and despite some terrible blunders (the most of them under Margaret Thatcher . such titles and degrees may be written on stationery and business cards). it should be used while addressing him or her. Ph. Honorifics for Men. the term Ms is very so slowly gathering common usage (please note that in written form. ( Greetings and Introductions in Britain 1. "Mr. Women. If someone holds a degree or title (e. whether much of the old London will remain as developers pry on the greed of local and city councils remains in question.. even though the holder of such a title never uses it when referring to him or herself (however. by developers too close to the Corporation (Sir Peter Palumbo's destruction of the old Mappin and Webb building to erect one of London's most hideous monstrosities above Bank station..g. Doctor. the destruction of Spitalfields market) London is beginning to rival Paris in its Grand Projects.D.the destruction of Battersea Power Station being the most obvious) and some corporate vandalism mostly committed in the City."and "Ms" do not have periods – "full stops" in British English – after them: they are words in and of themselves and not abbreviations). However." Occasionally. and Children Mr/Mrs/Miss is preferred for the overwhelmingly (95 percent by some estimates) middle-class Briton today. Please note: surgeons are referred to as "Mr. Lord.Rogers in 1979 . ." not "Doctor. or Lady)." "Mrs.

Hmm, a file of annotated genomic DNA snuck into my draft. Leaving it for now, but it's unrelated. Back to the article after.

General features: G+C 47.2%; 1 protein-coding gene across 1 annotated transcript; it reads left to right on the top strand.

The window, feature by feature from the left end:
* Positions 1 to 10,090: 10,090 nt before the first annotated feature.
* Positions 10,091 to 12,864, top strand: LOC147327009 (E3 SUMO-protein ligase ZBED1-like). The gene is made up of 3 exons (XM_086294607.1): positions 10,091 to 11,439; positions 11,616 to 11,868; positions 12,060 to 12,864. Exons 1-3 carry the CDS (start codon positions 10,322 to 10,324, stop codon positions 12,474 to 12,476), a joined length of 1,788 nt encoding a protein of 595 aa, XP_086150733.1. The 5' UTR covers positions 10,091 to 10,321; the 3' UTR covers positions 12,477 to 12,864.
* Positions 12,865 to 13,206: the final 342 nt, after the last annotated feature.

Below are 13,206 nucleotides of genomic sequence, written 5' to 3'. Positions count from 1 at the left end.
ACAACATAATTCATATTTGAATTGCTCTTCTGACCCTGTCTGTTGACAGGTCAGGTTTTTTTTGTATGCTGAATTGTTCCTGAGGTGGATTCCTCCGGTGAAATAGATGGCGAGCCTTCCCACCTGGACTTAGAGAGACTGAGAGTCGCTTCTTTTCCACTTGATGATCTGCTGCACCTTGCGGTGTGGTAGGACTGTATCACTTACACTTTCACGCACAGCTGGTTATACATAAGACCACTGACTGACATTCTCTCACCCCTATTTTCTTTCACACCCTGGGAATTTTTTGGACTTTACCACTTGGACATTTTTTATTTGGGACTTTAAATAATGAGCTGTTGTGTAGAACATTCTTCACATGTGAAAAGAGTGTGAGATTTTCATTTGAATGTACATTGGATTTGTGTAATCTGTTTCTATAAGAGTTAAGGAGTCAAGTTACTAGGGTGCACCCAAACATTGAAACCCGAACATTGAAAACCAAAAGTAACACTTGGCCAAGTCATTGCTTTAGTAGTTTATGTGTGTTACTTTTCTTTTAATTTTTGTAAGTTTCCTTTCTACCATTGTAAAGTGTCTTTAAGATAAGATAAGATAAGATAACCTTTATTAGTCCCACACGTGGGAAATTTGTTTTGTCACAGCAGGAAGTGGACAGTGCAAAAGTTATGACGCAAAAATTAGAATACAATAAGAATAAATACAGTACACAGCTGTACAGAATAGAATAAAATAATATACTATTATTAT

and How of Introducing People ( Always wait to be introduced to strangers before taking that responsibility upon yourself. and can be researched in books specifically addressing this issue). and children are endured. are still another matter: they are adored. it may not be appropriate to introduce yourself. Britons are most comfortable with a . the British childhood is often suffered. and referred to endearingly with the most amazing names (by the way. use whatever name or honorific used by the adult. Pets. in England. when being addressed (the correct form for addressing peerage is complex. If introduced to a child. however (especially dogs). Depending upon your familiarity with the situation or others. Children in Britain. perhaps because there is no risk of heir talking back. black cats are considered lucky).The What. in turn. Children in Britain are another matter: they have been traditionally viewed as incomplete adults. ( 2. not family name. are expected to be respectful and not overly conversational when speaking with adults. When. as such.titled aristocracy might present a card with a line hand-drawn across their title: it is an indication that you may refer to them without their title in casual conversation. and must always use honorifics when referring to adults. Nobility use their title plus first name.